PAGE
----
Sebastian Currier

Sebastian Currier is the 2007 recipient of the prestigious Grawemeyer Award. Heralded as "music with a distinctive voice" by the New York Times and as "lyrical, colorful, firmly rooted in tradition, but absolutely new" by the Washington Post, his music has been performed at major venues worldwide by acclaimed artists and orchestras.

His music has been enthusiastically embraced by violinist Anne-Sophie Mutter, for whom he wrote Aftersong, which she performed extensively in the US and Europe, including Carnegie Hall in New York, Symphony Hall in Boston, the Barbican in London, and the Grosses Festspielhaus in Salzburg. A critic from The Times (UK) said, "If all his pieces are as emotionally charged and ingenious in their use of rethought tonality as this, give me more." His violin concerto, Time Machines, dedicated to Ms. Mutter, was premiered by the New York Philharmonic in June 2011, and called “rapturously beautiful” by the New York Times. A work for chorus and orchestra, Sleepers and Dreamers, was premiered at the 2012 Grant Park Music Festival in honor of the 50th anniversary of the festival’s chorus. New works to be premiered during the 2012—13 season include Deep-Sky Objects, for soprano and ensemble; Fifteen Minutes, for flute, harp, and viola; and Quanta, for orchestra.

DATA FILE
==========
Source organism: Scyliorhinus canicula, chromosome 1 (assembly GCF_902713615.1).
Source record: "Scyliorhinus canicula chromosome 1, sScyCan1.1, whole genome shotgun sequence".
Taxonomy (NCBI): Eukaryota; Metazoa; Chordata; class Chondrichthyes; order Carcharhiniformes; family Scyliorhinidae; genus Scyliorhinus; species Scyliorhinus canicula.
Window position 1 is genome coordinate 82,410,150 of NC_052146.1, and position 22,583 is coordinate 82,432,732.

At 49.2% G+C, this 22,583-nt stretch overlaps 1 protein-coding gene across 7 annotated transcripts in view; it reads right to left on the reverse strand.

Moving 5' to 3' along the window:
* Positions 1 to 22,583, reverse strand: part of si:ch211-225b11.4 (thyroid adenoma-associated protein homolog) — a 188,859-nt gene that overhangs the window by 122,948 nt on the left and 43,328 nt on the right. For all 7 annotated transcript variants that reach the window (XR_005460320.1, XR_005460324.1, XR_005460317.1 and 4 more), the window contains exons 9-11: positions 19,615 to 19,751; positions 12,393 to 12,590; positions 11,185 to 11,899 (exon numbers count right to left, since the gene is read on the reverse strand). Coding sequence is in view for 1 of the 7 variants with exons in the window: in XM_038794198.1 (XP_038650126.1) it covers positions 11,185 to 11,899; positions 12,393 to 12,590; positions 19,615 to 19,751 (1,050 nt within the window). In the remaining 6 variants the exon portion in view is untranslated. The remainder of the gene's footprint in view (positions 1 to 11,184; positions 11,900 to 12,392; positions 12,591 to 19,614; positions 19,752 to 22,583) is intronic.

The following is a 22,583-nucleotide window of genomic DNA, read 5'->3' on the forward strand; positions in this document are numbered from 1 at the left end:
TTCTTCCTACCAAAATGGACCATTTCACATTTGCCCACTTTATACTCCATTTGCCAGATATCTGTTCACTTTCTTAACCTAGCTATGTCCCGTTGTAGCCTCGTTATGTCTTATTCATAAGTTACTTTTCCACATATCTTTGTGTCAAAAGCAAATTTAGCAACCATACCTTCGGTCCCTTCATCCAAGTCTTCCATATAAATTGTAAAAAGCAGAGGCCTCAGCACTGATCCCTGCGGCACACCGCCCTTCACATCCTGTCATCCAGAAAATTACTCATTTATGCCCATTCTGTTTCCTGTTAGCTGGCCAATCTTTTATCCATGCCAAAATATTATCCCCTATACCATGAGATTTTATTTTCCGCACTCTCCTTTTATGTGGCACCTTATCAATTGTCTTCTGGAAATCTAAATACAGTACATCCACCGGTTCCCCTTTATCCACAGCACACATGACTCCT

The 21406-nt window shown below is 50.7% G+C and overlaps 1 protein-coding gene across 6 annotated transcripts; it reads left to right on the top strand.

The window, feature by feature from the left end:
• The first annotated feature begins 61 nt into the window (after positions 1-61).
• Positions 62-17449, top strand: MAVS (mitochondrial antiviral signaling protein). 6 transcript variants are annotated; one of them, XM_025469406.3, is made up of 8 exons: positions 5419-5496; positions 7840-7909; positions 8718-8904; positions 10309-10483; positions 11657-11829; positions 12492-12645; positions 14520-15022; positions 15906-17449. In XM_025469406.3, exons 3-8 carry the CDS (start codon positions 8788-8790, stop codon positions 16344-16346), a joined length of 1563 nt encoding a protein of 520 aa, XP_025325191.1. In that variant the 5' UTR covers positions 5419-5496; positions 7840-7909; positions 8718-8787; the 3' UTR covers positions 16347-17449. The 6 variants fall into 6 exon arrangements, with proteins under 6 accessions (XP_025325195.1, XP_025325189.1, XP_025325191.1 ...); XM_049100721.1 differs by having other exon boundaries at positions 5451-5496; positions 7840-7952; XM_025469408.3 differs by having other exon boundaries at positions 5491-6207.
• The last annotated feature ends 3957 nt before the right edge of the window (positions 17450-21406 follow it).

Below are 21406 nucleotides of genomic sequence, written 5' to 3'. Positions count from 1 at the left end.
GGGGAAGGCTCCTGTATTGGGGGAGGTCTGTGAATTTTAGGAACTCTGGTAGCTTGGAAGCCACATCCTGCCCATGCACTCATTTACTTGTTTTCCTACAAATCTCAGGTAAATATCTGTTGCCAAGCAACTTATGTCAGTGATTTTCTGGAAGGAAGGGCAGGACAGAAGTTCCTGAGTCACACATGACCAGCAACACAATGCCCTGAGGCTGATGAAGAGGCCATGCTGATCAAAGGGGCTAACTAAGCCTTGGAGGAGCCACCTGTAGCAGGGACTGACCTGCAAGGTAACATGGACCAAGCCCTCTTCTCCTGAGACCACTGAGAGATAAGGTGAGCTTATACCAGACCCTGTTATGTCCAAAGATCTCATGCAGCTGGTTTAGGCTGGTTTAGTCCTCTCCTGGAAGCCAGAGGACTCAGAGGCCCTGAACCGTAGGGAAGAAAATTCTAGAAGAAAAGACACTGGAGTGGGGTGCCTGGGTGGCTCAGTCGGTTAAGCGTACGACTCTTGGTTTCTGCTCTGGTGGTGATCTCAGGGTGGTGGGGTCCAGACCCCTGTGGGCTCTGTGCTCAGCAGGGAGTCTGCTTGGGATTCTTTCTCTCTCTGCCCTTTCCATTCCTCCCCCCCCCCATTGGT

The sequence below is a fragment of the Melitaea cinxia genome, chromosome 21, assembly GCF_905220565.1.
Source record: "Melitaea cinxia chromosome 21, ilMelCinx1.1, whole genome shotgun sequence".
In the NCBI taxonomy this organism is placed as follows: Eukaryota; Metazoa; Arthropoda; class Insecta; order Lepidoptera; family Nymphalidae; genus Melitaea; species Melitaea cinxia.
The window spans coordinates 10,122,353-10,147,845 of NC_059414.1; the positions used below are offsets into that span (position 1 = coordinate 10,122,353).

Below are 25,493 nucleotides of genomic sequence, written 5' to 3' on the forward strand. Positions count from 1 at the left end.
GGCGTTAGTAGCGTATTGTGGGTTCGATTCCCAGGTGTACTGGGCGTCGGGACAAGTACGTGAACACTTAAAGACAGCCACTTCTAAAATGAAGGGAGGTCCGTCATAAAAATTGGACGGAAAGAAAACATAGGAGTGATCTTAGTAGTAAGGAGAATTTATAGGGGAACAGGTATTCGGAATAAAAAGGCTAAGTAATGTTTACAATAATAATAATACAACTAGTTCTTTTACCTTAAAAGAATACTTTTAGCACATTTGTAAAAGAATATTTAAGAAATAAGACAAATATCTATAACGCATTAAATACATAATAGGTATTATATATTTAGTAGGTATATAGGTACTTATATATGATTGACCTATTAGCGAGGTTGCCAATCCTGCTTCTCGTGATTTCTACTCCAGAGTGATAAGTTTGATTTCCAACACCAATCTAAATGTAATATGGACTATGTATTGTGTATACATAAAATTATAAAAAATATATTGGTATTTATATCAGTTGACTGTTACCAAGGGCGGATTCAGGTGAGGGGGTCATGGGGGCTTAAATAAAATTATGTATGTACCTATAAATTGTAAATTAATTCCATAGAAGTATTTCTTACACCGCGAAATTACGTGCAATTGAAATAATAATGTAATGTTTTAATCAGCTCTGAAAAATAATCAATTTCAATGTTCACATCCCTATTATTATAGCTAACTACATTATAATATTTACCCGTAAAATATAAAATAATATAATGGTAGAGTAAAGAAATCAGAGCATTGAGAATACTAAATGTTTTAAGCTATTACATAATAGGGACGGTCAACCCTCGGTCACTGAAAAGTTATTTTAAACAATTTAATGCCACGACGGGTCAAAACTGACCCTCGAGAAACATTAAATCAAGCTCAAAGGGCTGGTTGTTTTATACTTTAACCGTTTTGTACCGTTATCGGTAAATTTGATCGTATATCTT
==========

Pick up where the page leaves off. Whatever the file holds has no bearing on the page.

His chamber music was presented by the Berlin Philharmonic in 2007 and 2008, including three world premieres. In December 2009 he returned to Berlin again for the premiere of his harp concerto Traces, which was commissioned by the Berlin Philharmonic and performed by harpist Marie-Pierre Langlamet under the baton of Donald Runnicles.

His Microsymph, referred to by the composer as a large-scale symphony that has been squeezed into only ten minutes, was commissioned by the American Composers Orchestra and premiered at Carnegie Hall. It has also been performed by such orchestras as the San Francisco Symphony, the Gewandhaus Orchestra, Eos Orchestra, and the National Symphony Orchestra, and has been recorded by the Frankfurt Radio Orchestra with Hugh Wolff, conductor.

He has received many prestigious awards including the Berlin Prize, Rome Prize, a Guggenheim Fellowship, a fellowship from the National Endowment for the Arts, and an Academy Award from the American Academy of Arts and Letters, and has held residencies at the MacDowell and Yaddo colonies. He received a DMA from the Juilliard School; and from 1999-2007 he taught at Columbia University.